Why We Love Kawaii Things?

Almost every preschooler goes through a “princess” period that includes a fondness for everything pink, sparkly, or Hello Kitty! When I grow up and it was time to pass on my kawaii toys I really had a hard time departing from every cute item that had to do with Hello Kitty There was something about them that charmed me, and eventually tempted me not to throw them away those kawaii things at all. As an adult, this phenomenon arouses my curiosity because I couldn’t find in the history of ancient Japan before it became modern, evidence of a special fondness for Kawai things. So, what’s the point of all this Japanese cuteness? After investigation and research, I found that this is a government policy aimed at improving the image of Japan in the eyes of the world, and even more than that, there is a marketing strategy called “Soft Power” that aimed to change the image of Japan for export purposes.

All kawaii things started with Hello Kitty

Hello Kitty: kawaii things

Hello Kitty, a cat character without a mouth, is a symbol of female cuteness in Asia and the world, according to an article from 2009, by Christine Yano – an anthropologist and a world-renowned expert on Hello Kitty, the intentions of the founders of Hello Kitty were always global. Hello Kitty was the Japanese version of the well-known American mouse Mickey Mouse. While ancient Japan was presented through the warrior masculinity of samurai and pious femininity wrapped in kimono in an atmosphere of high aesthetics, the new branding of young Japan after World War II was now presented by girls wearing pink or school girls in uniforms. These are illustrated fantasies of animation that offer a feminine, soft and playful image that is embodied in one word and that is – Kawaii.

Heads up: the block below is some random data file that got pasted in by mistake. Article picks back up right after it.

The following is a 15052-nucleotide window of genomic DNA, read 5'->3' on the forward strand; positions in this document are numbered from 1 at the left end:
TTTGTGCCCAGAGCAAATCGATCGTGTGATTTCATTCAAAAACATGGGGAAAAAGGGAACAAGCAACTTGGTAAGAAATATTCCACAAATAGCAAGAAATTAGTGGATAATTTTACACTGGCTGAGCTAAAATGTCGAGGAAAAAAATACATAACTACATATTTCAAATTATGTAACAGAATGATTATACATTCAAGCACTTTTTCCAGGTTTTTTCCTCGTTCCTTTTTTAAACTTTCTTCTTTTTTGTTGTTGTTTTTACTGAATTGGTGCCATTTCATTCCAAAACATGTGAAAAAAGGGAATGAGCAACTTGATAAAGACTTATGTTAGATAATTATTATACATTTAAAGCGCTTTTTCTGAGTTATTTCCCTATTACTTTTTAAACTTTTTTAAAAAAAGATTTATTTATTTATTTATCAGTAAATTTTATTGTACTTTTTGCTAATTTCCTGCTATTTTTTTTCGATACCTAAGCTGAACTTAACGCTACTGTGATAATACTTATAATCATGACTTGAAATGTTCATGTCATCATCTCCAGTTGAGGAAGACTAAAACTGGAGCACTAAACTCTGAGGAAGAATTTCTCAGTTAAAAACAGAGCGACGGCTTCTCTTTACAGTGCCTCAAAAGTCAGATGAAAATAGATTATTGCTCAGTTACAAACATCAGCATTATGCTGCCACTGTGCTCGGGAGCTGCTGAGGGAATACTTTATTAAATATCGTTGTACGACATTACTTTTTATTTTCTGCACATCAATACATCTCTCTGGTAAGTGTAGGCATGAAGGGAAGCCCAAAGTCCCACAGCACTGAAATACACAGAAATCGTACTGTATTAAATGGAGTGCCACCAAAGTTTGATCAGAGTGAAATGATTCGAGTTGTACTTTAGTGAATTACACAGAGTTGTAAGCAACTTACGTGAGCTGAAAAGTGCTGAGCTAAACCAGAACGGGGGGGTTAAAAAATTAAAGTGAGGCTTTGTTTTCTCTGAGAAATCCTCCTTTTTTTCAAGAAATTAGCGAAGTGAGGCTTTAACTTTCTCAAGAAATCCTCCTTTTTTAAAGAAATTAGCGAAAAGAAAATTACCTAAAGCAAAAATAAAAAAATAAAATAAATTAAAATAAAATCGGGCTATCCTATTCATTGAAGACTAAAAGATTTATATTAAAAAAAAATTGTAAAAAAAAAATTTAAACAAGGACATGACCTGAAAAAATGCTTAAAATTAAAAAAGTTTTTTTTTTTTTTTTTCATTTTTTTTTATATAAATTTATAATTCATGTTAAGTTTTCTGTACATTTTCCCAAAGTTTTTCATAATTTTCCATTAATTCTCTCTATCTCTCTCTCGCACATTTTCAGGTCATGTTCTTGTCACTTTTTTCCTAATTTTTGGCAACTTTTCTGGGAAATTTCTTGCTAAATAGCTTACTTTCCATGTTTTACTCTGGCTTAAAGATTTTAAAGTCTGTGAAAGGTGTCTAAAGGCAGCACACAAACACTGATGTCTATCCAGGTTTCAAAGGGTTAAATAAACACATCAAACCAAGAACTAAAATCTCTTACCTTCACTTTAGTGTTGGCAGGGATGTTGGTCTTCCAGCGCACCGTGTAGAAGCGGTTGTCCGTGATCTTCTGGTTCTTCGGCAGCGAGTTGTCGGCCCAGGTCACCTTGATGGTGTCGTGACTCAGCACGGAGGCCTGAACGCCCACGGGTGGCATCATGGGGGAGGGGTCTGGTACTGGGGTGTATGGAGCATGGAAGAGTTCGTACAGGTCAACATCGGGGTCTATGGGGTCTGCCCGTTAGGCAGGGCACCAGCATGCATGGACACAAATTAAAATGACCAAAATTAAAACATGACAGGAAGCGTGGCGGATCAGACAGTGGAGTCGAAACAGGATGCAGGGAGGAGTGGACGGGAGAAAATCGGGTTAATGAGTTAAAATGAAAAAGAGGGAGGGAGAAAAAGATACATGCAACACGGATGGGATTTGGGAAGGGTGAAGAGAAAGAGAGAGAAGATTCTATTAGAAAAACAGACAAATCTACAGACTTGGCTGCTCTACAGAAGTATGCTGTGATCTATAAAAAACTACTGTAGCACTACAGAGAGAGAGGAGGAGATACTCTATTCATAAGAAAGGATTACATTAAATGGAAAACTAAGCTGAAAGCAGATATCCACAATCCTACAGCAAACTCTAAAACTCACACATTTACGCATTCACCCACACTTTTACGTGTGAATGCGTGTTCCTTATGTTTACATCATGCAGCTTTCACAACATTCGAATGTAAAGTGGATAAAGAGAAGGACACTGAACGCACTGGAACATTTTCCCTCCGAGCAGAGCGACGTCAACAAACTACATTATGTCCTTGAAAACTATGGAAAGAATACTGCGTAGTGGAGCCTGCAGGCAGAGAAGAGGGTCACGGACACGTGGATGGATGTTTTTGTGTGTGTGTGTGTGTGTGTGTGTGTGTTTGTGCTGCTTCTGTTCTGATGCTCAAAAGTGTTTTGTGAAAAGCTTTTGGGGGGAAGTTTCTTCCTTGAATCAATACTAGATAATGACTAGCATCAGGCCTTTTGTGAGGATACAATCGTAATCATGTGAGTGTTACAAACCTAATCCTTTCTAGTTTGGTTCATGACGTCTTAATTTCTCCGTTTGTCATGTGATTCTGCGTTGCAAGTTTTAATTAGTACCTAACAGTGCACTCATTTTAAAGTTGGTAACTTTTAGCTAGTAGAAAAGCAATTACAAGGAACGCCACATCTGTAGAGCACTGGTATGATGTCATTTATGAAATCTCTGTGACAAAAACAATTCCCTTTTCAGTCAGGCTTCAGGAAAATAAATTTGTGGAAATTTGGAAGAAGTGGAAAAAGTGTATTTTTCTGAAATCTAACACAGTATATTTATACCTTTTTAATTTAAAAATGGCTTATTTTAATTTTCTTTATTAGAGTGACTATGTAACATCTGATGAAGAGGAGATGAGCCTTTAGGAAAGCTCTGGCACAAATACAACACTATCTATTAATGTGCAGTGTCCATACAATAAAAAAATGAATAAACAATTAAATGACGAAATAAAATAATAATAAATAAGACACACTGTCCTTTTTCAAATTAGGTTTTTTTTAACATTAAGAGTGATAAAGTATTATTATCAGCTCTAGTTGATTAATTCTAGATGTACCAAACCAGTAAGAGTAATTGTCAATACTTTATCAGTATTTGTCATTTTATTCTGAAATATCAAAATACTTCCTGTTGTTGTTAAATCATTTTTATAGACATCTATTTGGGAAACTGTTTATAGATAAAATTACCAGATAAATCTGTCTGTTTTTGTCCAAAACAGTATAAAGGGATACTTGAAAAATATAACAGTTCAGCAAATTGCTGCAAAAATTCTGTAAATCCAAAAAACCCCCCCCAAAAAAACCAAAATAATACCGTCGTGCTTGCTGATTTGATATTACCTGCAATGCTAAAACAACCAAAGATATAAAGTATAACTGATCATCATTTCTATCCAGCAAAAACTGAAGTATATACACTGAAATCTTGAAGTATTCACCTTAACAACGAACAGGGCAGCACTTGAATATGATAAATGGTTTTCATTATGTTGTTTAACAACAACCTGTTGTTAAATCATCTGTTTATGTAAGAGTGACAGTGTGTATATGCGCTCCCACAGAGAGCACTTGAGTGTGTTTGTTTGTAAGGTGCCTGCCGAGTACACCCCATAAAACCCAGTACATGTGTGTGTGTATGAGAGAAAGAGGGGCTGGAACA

The Meaning Of Kawaii in Japanese Culture

Although the word Kawaii translates as “cute, chubby, and/or clumsy”, it has a broader meaning that includes not only fashion but also behaviors and in fact, it expresses a certain lifestyle. If someone chooses to be Kawaii they will not only change their clothing style but also their approach to life. The Kawaii lifestyle also has sub-genres that have developed like any culture.

Kogal

Kogal: kawaii things

Kogal is a subculture in Japan that is associated with school girls who wear an outfit that traditionally includes a miniskirt, loose socks, and a scarf. The subculture is also associated with a certain style of speech and behavior, as well as an interest in fashion and consumer goods. The term “kogal” is believed to be a shortened form of the Japanese word “kōkōsei gyaru” which translates to “high school girl gal.” The subculture emerged in the 1990s and has since evolved and declined in popularity.

Yummy-Kawaii

Yummy: Kawaii Things